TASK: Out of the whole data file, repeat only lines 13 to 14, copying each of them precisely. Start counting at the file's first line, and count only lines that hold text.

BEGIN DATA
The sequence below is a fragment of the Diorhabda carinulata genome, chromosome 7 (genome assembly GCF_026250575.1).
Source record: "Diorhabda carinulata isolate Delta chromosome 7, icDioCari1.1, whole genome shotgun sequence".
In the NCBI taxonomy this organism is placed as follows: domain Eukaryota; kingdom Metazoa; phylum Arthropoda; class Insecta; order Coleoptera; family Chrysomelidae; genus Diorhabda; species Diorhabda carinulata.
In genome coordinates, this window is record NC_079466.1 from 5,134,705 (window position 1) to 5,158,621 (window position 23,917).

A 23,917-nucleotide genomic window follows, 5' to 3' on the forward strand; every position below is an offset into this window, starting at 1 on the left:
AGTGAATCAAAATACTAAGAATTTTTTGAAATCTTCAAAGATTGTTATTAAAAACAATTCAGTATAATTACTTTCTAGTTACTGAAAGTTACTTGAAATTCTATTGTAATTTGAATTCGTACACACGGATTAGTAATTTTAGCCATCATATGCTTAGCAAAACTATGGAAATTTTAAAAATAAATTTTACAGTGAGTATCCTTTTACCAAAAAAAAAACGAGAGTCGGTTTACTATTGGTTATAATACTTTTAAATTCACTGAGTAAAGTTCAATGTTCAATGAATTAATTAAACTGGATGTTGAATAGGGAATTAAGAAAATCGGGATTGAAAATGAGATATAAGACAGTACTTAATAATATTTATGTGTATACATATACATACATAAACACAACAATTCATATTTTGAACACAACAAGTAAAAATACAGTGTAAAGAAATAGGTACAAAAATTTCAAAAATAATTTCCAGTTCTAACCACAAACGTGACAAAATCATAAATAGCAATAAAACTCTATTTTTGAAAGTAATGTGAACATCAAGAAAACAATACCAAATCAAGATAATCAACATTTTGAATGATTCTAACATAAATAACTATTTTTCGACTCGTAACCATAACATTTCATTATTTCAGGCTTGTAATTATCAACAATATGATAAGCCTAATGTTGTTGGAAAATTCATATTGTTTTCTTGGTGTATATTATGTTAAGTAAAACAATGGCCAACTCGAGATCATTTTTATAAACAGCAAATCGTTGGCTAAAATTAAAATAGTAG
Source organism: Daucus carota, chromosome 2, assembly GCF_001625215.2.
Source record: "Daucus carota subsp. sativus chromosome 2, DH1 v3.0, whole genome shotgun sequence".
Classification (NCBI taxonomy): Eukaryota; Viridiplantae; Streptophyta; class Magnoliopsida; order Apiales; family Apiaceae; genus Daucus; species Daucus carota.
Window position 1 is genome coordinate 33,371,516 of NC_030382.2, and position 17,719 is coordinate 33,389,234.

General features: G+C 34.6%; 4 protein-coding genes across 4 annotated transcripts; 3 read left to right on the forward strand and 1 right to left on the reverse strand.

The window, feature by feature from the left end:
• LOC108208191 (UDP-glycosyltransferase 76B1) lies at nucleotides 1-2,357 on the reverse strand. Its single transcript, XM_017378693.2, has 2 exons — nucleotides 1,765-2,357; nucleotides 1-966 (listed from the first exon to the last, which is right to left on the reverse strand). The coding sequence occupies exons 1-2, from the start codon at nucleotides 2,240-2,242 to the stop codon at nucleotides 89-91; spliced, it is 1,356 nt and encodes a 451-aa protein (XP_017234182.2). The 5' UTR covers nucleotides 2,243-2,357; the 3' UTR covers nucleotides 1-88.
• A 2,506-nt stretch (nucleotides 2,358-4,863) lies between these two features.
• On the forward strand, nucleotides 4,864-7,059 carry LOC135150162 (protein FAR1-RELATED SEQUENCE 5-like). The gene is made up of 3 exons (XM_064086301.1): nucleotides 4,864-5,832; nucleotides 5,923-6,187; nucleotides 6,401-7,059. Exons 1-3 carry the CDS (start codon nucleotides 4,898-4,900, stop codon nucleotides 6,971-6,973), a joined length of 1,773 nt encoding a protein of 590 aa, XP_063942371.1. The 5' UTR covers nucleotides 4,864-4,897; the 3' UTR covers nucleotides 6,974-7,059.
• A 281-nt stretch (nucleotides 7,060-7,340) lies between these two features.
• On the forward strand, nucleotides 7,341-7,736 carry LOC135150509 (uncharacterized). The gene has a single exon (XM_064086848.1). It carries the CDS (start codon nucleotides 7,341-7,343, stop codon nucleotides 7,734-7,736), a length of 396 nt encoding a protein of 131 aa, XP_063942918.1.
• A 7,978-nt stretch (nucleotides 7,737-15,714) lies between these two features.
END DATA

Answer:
• LOC108208191 (UDP-glycosyltransferase 76B1) lies at nucleotides 1-2,357 on the reverse strand. Its single transcript, XM_017378693.2, has 2 exons — nucleotides 1,765-2,357; nucleotides 1-966 (listed from the first exon to the last, which is right to left on the reverse strand). The coding sequence occupies exons 1-2, from the start codon at nucleotides 2,240-2,242 to the stop codon at nucleotides 89-91; spliced, it is 1,356 nt and encodes a 451-aa protein (XP_017234182.2). The 5' UTR covers nucleotides 2,243-2,357; the 3' UTR covers nucleotides 1-88.
• A 2,506-nt stretch (nucleotides 2,358-4,863) lies between these two features.